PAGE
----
Assessing the Nuclear Threat From N. Korea

Re "Accept Nuclear Reality on the Korean Peninsula," Commentary, Jan. 16: Bennett Ramberg acknowledges that North Korea will probably try to sell nuclear weapons to willing buyers, just as it presently sells missiles and allegedly drugs.

Ramberg states that the cornerstone of any agreement would be for the U.S. to have the right and duty to intercept any shipments of illicit nuclear weapons. Considering that nuclear weapons can be placed in suitcases or in diplomatic pouches, this interdiction would be problematic.

In 1981, Israel, fearing the consequences of a successful Iraqi nuclear program, destroyed the nuclear reactor at Osirak. For this preemptive action, Israel received universal condemnation. Only in the intervening years did the world come around to thank the Israelis for keeping nuclear weapons out of the hands of a brutal dictator.

If diplomacy fails to halt the North Koreans from manufacturing nuclear weapons, then failing to destroy North Korea's nuclear facilities would have huge and possible catastrophic consequences, including Japan going nuclear.

Baillie Ellen Shapiro

Rancho Mirage


Mansoor Ijaz and former CIA Director James Woolsey ("Cut Supply Lines That Fuel Pyongyang's Nuclear Dreams," Opinion, Jan. 12) claim that "plutonium reprocessing would allow the North Koreans to miniaturize nuclear cores for missile warheads -- or worse, to shape them into small tactical weapons for sale to terrorists on the black market." But reprocessing (extracting the plutonium from a reactor's fuel rods) is only one of the many steps, and an early one at that, needed to manufacture a nuclear weapon.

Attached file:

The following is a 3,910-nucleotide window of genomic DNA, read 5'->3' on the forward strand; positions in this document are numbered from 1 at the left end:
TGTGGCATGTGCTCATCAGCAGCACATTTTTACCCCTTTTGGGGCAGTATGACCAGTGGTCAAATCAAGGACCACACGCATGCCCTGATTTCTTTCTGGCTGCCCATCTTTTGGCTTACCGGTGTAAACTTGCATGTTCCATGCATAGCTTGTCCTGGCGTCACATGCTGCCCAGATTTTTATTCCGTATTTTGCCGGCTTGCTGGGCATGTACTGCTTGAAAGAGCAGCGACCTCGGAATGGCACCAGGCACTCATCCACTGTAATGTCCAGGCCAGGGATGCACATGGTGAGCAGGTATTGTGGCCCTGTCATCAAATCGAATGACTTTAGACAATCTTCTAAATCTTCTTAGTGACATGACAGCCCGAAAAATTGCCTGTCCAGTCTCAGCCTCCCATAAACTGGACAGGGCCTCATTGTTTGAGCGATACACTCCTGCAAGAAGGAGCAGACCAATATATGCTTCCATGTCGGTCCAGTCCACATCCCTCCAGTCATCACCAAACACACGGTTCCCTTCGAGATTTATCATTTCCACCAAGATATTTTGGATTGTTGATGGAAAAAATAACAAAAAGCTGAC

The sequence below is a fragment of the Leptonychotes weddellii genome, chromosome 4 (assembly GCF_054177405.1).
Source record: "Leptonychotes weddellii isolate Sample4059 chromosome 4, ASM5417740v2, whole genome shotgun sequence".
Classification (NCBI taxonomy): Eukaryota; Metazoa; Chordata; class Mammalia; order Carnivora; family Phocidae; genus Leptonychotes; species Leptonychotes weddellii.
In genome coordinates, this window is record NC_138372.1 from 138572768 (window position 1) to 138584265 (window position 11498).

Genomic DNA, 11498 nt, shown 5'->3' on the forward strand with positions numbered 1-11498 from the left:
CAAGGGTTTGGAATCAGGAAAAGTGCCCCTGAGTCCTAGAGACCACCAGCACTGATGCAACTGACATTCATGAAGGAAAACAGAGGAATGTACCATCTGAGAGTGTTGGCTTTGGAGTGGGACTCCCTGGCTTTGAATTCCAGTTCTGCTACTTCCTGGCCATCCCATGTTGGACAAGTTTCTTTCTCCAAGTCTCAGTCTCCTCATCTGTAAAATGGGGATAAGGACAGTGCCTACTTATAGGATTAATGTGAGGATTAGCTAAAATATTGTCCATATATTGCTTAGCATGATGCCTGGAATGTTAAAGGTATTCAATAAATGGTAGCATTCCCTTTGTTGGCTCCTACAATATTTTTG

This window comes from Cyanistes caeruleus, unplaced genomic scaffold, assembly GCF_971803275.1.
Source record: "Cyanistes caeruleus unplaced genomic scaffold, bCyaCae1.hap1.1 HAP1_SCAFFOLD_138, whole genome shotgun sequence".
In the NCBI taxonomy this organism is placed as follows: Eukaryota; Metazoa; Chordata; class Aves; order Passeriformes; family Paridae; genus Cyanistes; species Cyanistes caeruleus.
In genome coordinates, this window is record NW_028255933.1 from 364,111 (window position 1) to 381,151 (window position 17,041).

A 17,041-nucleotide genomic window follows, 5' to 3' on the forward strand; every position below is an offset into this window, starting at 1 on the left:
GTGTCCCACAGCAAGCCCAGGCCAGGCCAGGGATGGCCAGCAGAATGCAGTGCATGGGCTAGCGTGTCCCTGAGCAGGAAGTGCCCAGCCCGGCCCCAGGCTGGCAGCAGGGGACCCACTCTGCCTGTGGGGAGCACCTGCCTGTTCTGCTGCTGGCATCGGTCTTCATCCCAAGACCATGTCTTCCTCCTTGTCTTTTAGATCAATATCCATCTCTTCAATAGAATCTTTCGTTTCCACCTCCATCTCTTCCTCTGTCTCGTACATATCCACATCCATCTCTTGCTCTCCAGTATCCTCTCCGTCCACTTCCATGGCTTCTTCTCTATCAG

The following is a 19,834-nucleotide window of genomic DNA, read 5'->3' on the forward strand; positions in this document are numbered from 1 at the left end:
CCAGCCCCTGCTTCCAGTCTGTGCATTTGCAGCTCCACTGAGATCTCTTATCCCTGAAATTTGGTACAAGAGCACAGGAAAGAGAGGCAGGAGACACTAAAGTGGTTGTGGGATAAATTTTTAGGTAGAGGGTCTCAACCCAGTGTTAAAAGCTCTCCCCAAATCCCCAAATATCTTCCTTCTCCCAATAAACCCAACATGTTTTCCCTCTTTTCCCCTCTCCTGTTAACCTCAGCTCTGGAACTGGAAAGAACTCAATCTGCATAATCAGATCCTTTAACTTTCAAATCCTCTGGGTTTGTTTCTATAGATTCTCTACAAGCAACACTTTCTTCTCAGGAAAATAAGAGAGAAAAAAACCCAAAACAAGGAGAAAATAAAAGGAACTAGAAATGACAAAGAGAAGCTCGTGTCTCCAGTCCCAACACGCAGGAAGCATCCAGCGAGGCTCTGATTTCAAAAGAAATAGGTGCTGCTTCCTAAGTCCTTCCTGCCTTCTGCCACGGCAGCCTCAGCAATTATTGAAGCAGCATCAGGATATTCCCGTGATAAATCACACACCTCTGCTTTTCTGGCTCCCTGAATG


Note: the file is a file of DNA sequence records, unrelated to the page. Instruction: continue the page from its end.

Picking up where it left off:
The United States invented plutonium reprocessing technology during World War II and used it to extract the fuel for the first nuclear bomb tested near Alamogordo, N.M., and for the bomb dropped on Nagasaki, Japan. North Korea's program is at a similar stage of development. As the nickname of that 10,800-pound weapon -- "Fat Man" -- demonstrates, plutonium reprocessing and miniaturization do not go hand in hand.

Stephen Schwartz

Publisher, Bulletin of the Atomic Scientists



Re "Bush Makes Tactical Shift on N. Korea," Jan. 15: The president will not negotiate with North Korea, but he will have talks. The president will not negotiate, but he will propose a new "bold initiative." The president will not negotiate, but he will send oil and food. The president will not submit to blackmail by North Korea -- he will bomb Iraq!

Saddam Hussein must be green with envy. If only Hussein did have nuclear bombs, maybe the president would "not negotiate" with him the same way the president will not negotiate with North Korea. Less and less like "1984"; more and more like "Alice in Wonderland."

Frank Robinson


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